Which only goes to show what many people are figuring out now: neither the Left nor the Right has any idea what it is doing. They are unhelpful political factions dedicated to disagreeing with each other and getting nothing useful accomplished. Those who can get something done (like James Lincoln) do so. Those who can't blather on television, talk radio or on the Internet for an obscene salary, telling the masses what their Masters want them to hear.

*       *       *

Comments always welcome.


  1. dang ben.

    great read! keep it up!

    -tom bionic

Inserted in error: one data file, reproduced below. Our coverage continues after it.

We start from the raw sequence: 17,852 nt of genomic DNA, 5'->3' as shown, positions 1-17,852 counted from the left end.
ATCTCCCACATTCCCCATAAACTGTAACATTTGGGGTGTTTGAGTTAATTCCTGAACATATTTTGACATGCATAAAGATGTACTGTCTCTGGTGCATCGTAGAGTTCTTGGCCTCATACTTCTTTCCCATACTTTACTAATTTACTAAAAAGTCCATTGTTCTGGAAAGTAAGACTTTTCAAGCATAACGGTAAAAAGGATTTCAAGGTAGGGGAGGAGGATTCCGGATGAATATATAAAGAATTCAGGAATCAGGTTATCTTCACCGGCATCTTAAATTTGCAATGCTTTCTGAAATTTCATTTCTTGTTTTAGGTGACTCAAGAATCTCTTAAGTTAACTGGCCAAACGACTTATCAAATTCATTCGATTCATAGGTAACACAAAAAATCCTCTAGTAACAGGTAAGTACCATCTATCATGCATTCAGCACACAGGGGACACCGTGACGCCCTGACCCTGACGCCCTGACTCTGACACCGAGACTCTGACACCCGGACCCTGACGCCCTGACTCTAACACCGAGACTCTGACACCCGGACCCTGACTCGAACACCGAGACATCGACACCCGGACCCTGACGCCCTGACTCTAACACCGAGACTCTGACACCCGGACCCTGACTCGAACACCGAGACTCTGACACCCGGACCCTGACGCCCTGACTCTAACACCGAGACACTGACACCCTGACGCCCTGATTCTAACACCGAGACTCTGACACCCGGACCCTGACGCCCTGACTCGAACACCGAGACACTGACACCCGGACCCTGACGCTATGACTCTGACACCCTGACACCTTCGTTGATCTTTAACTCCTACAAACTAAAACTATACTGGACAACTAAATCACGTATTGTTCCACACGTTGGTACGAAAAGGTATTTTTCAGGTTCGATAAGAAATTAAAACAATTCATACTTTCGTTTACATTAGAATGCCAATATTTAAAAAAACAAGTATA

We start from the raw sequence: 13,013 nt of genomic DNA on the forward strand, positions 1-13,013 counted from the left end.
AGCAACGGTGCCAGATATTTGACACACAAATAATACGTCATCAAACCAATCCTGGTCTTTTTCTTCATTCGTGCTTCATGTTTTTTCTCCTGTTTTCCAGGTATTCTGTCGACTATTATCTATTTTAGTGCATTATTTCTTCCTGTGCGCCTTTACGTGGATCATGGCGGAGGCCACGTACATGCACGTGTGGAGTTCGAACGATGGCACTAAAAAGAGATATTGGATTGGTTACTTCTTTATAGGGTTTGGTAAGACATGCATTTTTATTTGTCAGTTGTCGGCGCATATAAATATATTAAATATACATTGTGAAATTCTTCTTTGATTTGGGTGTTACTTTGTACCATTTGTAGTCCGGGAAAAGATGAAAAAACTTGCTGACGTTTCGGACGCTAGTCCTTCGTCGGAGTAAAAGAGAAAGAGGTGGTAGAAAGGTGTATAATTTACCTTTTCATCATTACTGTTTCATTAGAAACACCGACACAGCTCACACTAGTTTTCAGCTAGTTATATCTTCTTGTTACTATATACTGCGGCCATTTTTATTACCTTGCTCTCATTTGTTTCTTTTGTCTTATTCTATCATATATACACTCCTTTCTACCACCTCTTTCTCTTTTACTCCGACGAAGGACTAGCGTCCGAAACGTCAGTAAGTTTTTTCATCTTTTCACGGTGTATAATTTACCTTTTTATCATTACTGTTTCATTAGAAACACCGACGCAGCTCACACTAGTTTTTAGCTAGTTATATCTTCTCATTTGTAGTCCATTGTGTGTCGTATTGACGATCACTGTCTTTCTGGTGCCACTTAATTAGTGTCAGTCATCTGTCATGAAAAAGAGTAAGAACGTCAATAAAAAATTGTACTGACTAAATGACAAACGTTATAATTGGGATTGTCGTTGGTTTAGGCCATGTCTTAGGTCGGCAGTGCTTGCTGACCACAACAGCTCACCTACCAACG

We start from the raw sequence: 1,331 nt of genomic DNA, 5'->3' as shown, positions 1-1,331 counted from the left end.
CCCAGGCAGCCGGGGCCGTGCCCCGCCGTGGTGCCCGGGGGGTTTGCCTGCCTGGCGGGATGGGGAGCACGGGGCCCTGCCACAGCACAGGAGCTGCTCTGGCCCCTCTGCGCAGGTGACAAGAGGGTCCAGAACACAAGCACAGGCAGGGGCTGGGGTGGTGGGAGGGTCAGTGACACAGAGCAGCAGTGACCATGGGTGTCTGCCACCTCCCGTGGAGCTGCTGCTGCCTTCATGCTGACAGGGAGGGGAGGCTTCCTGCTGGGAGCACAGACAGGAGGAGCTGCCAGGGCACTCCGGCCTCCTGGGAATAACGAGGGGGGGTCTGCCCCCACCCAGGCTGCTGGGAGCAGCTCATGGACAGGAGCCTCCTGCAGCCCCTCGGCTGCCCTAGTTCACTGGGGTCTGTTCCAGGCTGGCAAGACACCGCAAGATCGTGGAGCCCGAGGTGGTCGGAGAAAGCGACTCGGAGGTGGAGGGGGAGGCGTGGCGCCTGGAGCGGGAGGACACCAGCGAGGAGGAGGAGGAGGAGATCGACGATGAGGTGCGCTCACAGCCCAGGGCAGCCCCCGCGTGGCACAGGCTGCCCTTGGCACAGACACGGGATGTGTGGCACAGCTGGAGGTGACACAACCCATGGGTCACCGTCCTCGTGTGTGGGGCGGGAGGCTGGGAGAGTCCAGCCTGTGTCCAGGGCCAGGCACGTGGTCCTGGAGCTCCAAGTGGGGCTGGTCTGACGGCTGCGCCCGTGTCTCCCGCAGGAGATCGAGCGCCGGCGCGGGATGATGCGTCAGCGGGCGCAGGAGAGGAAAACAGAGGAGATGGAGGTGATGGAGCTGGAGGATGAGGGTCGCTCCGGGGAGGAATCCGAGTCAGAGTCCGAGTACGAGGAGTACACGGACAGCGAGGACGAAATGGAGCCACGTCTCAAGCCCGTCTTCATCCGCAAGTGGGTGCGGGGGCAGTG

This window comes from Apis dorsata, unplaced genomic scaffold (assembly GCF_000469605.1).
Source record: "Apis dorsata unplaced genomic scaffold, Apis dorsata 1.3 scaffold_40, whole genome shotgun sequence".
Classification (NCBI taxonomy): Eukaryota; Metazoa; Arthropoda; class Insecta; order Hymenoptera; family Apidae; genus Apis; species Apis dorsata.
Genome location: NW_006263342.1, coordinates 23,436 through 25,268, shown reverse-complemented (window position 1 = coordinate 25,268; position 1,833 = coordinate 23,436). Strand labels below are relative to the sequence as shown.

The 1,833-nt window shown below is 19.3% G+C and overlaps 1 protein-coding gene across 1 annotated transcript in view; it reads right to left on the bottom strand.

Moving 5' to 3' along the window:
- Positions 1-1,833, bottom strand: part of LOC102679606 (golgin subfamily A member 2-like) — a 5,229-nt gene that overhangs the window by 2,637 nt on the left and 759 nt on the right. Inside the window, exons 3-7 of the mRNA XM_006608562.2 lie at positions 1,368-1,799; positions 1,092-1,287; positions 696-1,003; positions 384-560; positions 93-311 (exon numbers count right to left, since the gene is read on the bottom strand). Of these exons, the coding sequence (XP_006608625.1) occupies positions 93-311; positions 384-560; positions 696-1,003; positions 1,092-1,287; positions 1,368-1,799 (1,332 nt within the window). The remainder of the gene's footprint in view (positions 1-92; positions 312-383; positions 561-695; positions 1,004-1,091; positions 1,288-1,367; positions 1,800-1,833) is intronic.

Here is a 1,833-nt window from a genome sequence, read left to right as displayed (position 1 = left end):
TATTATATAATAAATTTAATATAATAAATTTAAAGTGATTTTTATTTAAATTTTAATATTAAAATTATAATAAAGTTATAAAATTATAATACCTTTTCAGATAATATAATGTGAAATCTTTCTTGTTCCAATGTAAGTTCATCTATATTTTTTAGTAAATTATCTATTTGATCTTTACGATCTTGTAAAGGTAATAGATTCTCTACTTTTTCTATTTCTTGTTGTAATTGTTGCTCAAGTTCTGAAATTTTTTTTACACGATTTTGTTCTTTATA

2. So I’ve been trying to think of how this idea would be interpreted by a non Christian because it intrigues me. As a protestant myself even if I agree with you about the fact that things confessed should be allowed to be kept a secret, I have to wonder how this would look to a non believer. It would seem that the law is made for everyone, we are all subject to it and although the church may be open to everyone the fact that you don’t follow it’s teachings can’t get you put in jail or numerous other things that can happen if you disobey they law unless it so happens that those doctrines align with the law. So then if I understand this right then we are talking about 2 things the Church law and then the Government law. If the Government law is to say that this Church law has no authority, (that is to say that no matter if a church law says that the priest should never tell something from a confession or not) not telling is still punishable by law with whatever penalties that includes. So as a good priest that abides by church law you perhaps should be willing to be put in jail or even die to abide by this church law. This might lead one (and I can’t tell if this is what you’re saying or not) to think that the Government shouldn’t pass a law that would force the Priest to go against Church law. This is where I feel it gets tricky. To say that any particular religion or religious law is above the government law is scary. This makes me think of all the possibilities of terrible things people could do and say “well that’s my religion and we have a religious law that permits it and you made an exception in your governmental law for them how come you won’t do it for my religious views”? So you can follow that thought on through to the distrust in law and so on. So It leaves me curious how much thought governmental law should be giving to religious teachings and things that laws they are making may contradict. Thoughts welcome.